Only a few days to go before I set off on my longest solo trip ever. It is a little daunting but God says ‘Don’t worry. I go ahead of you’ and other comforting things so I’m holding onto trust as best I can. The trip is 24 days long, visiting places mentioned in my new novel, When the Boats Come Home, giving talks and readings to churches, church groups, bookshops and libraries. I’m driving, and it will be a 1500 mile round-trip – not counting any detours, extra bits or days out!

When the Boats Come Home cover

I start in Edinburgh, go on to Dundee, then head on up to Wick. Then I retrace my steps to Inverness, go across to Aberdeenshire, back to Dundee, and then home.

One of the delights of this planned trip is going to be meeting up with lots of old friends and new. When my mother was alive, I used to nip up to Wick quite often to visit but then spend all the available time with her so my friends from home got neglected. I’m hoping to remedy that this time! The first week of my trip I’ll be staying with friends from my university days… Will we recognise each other? How much will we have changed? I’m looking forward to hearing their stories of how their lives have turned out.

Thanks to Facebook and the Association of Christian Writers (and the Christian Authors, Booksellers and Publishers page) , I’ve ‘met’ lots of new friends and this trip is going to allow me to meet some of them for real.

So yes, daunting and exciting. I haven’t started packing yet – haven’t even started writing the packing list!

I’ll be taking my laptop etc with me and plan to take pics and write the blog as I go so you’ll be very welcome to keep me company as I travel along. And I’d welcome your prayers too! Not just for me as I travel and speak, but that God will use this trip to spread the good news of His amazing transforming love.


Helping to get it right

My heroine’s story had become so gripping, I have been concentrating on it for a while. But now it’s time to weave in the other threads, and to do that I need to re-immerse myself in those characters’ lives.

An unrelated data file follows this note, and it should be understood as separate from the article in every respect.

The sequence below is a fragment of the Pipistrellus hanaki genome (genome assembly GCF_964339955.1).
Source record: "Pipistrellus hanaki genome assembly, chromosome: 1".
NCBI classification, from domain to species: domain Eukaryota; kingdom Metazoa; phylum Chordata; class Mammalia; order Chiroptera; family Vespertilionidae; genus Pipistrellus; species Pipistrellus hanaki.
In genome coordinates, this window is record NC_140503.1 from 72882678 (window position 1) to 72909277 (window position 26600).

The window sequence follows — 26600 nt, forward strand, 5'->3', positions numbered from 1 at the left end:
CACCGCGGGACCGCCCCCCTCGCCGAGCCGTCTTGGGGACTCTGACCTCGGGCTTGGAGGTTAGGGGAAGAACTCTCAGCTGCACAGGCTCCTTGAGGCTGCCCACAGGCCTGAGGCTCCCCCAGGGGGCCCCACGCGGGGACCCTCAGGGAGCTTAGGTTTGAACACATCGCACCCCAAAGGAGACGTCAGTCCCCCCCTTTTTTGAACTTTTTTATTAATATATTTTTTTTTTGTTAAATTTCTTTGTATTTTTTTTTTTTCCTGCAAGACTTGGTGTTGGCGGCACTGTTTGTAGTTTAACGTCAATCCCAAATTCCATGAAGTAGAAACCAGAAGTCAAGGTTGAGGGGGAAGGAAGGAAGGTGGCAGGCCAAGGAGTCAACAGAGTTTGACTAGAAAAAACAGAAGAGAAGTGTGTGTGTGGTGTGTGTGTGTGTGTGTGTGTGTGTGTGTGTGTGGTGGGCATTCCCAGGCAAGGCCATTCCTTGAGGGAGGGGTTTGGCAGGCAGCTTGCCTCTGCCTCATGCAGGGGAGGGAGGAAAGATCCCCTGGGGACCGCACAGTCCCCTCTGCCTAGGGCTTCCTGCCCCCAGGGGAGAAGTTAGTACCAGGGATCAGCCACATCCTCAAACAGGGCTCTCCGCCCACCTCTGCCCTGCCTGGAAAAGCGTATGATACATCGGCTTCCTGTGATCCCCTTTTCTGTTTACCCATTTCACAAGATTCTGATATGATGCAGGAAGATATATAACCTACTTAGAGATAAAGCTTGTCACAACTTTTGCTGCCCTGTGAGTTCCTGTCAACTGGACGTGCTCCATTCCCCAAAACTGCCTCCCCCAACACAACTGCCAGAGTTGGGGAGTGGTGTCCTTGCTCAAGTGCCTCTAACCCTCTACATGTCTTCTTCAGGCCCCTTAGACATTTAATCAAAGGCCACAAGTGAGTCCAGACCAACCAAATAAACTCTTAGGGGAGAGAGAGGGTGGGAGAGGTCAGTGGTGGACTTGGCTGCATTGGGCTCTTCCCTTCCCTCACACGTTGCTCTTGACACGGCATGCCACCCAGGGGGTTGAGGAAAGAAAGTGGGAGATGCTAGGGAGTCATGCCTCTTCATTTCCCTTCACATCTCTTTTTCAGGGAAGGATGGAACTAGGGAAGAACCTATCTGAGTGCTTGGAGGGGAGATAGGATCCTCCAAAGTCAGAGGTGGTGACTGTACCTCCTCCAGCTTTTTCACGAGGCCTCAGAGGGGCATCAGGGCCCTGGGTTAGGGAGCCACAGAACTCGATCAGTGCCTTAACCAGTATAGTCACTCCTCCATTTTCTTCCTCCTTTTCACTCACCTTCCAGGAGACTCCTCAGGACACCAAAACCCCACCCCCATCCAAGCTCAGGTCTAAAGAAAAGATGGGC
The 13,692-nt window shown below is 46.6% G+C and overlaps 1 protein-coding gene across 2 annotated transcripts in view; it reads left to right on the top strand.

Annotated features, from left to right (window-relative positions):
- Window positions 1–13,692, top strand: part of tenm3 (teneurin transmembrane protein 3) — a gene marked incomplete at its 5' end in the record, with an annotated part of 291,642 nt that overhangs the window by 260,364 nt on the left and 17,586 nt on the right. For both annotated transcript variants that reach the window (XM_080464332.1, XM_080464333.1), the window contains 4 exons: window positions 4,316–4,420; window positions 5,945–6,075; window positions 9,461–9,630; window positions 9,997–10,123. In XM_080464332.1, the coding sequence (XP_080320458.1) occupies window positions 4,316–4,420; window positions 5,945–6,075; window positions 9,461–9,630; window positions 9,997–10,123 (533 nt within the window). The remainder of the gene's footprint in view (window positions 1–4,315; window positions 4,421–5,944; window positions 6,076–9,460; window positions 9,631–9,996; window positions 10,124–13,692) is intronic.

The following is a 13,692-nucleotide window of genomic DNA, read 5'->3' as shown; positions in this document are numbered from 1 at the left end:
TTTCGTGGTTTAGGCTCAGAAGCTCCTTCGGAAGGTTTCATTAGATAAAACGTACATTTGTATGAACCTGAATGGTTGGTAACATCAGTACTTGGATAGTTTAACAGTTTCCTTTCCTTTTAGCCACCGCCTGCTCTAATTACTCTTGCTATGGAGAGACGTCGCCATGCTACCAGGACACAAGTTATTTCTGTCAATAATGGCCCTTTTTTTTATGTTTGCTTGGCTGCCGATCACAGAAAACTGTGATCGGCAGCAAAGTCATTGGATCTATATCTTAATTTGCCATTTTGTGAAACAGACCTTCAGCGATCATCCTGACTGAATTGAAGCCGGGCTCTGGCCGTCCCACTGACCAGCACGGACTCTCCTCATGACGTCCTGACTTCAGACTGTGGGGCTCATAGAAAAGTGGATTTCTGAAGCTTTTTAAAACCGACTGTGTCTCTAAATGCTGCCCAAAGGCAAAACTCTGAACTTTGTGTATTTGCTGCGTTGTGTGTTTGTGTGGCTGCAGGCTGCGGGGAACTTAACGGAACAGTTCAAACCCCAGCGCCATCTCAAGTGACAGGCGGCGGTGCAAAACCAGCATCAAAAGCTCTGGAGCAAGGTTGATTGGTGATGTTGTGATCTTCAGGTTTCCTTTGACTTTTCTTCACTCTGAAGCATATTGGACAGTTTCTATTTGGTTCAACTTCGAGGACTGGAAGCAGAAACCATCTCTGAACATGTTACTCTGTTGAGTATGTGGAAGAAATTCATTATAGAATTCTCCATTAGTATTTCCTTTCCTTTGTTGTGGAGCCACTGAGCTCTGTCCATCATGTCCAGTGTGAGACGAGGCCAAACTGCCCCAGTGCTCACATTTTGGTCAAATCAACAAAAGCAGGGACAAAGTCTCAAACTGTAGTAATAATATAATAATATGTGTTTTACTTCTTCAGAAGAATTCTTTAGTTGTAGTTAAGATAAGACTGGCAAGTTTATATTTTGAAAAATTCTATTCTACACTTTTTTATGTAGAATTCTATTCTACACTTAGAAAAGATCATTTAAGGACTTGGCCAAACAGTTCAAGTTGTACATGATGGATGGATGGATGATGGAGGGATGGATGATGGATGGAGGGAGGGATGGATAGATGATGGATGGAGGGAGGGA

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The romantic interest is a fictional character whom I’ve inserted into the real-life evangelist team of the charismatic and much-loved Jock Troup. This man’s contribution to revival in Scotland as well as Yarmouth demands that I get my facts right and do him justice. 

I thought I’d gathered most of the relevant resources and so set myself to re-read my research notes. A chance mention that Troup and his team stopped off briefly in Inverness on Tuesday 3rd January 1921 sent me to the internet for more detail. To my delight, I discovered the Aladdin’s cave that is the online British newspaper archive. It’s cheap and easy to use and I’ve spent a most rewarding afternoon trawling the index for articles about Jock Troup’s mission campaigns in Fraserburgh and Dundee, before he returned to Wick.

Weaving real-life people and happenings into a work of fiction is a delicate matter. You need the freedom to tell your story while simultaneously being true to theirs.

My greatest joy this afternoon was the discovery of wondrously detailed reports in the Dundee Courier of December 1921. The unnamed reporter deserves my deepest thanks. He/she provides almost word-for-word accounts of  Jock Troup’s sermons, fly-on-the wall descriptions of the scenes and the other people there, as well as full records of what they say. This is priceless for what I’m trying to do: I can now ‘see’ where my characters are living out their story. Even better, I’ve a much better idea of what was going on around them. Hopefully this will lend depth and richness to the telling!

At the very least, it gives me more confidence to write the based-on-real-life bits!